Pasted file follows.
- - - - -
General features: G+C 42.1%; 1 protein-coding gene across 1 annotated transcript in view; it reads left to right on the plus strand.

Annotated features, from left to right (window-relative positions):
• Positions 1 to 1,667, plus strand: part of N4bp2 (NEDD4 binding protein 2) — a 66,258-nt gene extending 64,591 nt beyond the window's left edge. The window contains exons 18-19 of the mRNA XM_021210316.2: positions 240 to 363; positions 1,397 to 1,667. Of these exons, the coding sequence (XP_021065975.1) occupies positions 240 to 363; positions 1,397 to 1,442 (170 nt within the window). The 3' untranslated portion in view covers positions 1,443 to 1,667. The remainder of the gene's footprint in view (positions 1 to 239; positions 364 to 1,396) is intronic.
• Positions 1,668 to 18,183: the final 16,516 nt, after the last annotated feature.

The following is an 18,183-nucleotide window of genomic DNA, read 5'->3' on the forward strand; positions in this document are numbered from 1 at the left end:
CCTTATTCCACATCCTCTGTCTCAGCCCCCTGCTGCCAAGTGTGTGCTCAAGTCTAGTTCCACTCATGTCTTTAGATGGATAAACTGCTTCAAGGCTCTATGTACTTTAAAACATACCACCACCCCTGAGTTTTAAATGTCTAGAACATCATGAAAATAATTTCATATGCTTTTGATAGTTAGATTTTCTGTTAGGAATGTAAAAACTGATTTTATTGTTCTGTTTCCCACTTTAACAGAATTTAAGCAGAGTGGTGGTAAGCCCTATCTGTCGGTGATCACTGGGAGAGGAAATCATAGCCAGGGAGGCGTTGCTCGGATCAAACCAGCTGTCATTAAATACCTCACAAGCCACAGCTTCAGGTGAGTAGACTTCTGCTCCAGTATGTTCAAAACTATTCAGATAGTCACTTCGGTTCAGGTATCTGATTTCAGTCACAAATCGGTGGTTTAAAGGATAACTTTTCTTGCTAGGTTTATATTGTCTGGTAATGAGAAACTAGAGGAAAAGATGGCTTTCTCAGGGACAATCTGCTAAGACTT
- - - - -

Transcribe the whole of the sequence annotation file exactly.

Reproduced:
General features: G+C 42.1%; 1 protein-coding gene across 1 annotated transcript in view; it reads left to right on the plus strand.

Annotated features, from left to right (window-relative positions):
• Positions 1 to 1,667, plus strand: part of N4bp2 (NEDD4 binding protein 2) — a 66,258-nt gene extending 64,591 nt beyond the window's left edge. The window contains exons 18-19 of the mRNA XM_021210316.2: positions 240 to 363; positions 1,397 to 1,667. Of these exons, the coding sequence (XP_021065975.1) occupies positions 240 to 363; positions 1,397 to 1,442 (170 nt within the window). The 3' untranslated portion in view covers positions 1,443 to 1,667. The remainder of the gene's footprint in view (positions 1 to 239; positions 364 to 1,396) is intronic.
• Positions 1,668 to 18,183: the final 16,516 nt, after the last annotated feature.

The following is an 18,183-nucleotide window of genomic DNA, read 5'->3' on the forward strand; positions in this document are numbered from 1 at the left end:
CCTTATTCCACATCCTCTGTCTCAGCCCCCTGCTGCCAAGTGTGTGCTCAAGTCTAGTTCCACTCATGTCTTTAGATGGATAAACTGCTTCAAGGCTCTATGTACTTTAAAACATACCACCACCCCTGAGTTTTAAATGTCTAGAACATCATGAAAATAATTTCATATGCTTTTGATAGTTAGATTTTCTGTTAGGAATGTAAAAACTGATTTTATTGTTCTGTTTCCCACTTTAACAGAATTTAAGCAGAGTGGTGGTAAGCCCTATCTGTCGGTGATCACTGGGAGAGGAAATCATAGCCAGGGAGGCGTTGCTCGGATCAAACCAGCTGTCATTAAATACCTCACAAGCCACAGCTTCAGGTGAGTAGACTTCTGCTCCAGTATGTTCAAAACTATTCAGATAGTCACTTCGGTTCAGGTATCTGATTTCAGTCACAAATCGGTGGTTTAAAGGATAACTTTTCTTGCTAGGTTTATATTGTCTGGTAATGAGAAACTAGAGGAAAAGATGGCTTTCTCAGGGACAATCTGCTAAGACTT